Shops in quandary over using vaccine pass system

With a new day in the Orange level dawning, retailers in Dunedin remain concerned about the practicalities of what using — or not using — vaccine passes could mean for their businesses.

Business South chief executive Mike Collins said some retailers were worried implementing the vaccine pass system would deter people from entering their businesses.

"Retailers are going through a particularly difficult time at the moment, so we want to really encourage people to support local and encourage local businesses over the Christmas period."

Golden Centre Manager Nina Rivett echoed the sentiment.

"How it will look for retailers is a bit of an unknown at the moment.

"If they choose to allow only those with vaccine passes, then those who are unvaccinated will obviously not be able to visit, but if they don’t require passes, then the question becomes whether people who are vaccinated are going to feel safe in that environment."

It was an "evolving situation", but it was of utmost importance that retailers do what would best serve their customers, she said.

In her interactions with business owners, she said there was an overriding sentiment retailers were keen to follow the mandates, and would be working within the framework as it stood.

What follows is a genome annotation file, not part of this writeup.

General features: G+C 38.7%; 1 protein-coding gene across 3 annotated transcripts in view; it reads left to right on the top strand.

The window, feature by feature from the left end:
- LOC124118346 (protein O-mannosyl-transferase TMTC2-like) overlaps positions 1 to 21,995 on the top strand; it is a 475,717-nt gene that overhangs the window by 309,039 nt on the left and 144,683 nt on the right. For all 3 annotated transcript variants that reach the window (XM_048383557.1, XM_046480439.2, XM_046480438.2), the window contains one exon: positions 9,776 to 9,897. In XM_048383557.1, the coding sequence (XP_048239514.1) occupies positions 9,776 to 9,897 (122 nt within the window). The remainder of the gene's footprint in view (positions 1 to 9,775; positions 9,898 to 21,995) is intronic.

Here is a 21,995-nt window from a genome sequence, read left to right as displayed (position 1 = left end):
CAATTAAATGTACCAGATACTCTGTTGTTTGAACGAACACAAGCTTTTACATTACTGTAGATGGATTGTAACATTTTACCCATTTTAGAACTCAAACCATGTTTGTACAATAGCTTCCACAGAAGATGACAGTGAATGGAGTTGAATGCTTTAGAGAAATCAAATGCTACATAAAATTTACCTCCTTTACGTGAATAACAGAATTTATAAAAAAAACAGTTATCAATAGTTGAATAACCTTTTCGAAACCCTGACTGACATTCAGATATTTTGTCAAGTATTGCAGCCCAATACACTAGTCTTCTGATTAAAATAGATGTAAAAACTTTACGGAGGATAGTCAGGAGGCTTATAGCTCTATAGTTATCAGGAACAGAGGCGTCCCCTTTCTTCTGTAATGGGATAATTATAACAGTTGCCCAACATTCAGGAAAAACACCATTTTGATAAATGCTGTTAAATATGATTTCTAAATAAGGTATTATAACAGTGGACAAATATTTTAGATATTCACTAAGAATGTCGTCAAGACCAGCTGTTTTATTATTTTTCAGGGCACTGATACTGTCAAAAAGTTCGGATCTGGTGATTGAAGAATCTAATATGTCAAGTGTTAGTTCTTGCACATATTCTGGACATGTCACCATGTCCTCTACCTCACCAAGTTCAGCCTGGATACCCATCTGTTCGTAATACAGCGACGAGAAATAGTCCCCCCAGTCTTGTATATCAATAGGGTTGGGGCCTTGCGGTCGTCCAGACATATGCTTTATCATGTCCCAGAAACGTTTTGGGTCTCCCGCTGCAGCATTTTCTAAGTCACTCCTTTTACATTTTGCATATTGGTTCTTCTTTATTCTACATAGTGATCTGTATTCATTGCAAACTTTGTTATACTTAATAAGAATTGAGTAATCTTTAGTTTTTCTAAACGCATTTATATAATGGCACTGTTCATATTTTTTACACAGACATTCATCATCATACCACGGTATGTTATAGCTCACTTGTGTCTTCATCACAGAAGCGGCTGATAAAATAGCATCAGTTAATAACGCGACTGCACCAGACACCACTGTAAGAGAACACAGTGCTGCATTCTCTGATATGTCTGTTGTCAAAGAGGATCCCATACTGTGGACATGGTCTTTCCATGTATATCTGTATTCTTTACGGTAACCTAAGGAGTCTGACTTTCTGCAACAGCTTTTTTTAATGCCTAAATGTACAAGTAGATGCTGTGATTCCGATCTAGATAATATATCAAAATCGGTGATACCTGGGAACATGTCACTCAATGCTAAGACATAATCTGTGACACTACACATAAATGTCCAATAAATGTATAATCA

Under the Orange setting, shops, including outdoor markets and banks, could open with capacity limits based on 1-metre distancing. Retailers could choose to follow My Vaccine Pass requirements, without affecting their capacity limits. They could insist customers showed a vaccine pass to enter the shop, but were not required to.

Weatheralls Jewellers owner Brent Weatherall said he would not be implementing vaccination pass checks as it was not mandated for retail businesses.
While all of his shop’s staff were fully vaccinated, customers would not need to be to enter the premises, Mr Weatherall said.

"People are rubbing shoulders with vaccinated or unvaccinated people.

"It makes no difference if it’s in the street or in my shop," he added.

On the other hand, Rosemary McQueen, who ran the Potters Collective in the central business area, already had posters printed, which would be placed at the entrance to her shop.

"The Government has introduced this in a way that will make it less likely for patrons to transmit the virus.

"We will be doing our best to make the process as safe as possible, both for ourselves and for our customers," she said.

Ms McQueen said customers would need to present their pass at the counter, as only one person was usually working in the store at any one time.

The passport could be visually sighted or it could be scanned, and should the scanned pass come up as red, staff would make a note, she said.

Close contact businesses including gyms, hairdressers and beauty clinics, which were required to check vaccine passes, were also readying for the new regime.

Louise Stuart, manager at Laser Clinics New Zealand in the Golden Centre said staff were feeling prepared regarding protocols for checking passes, scanning in using QR codes and cleaning.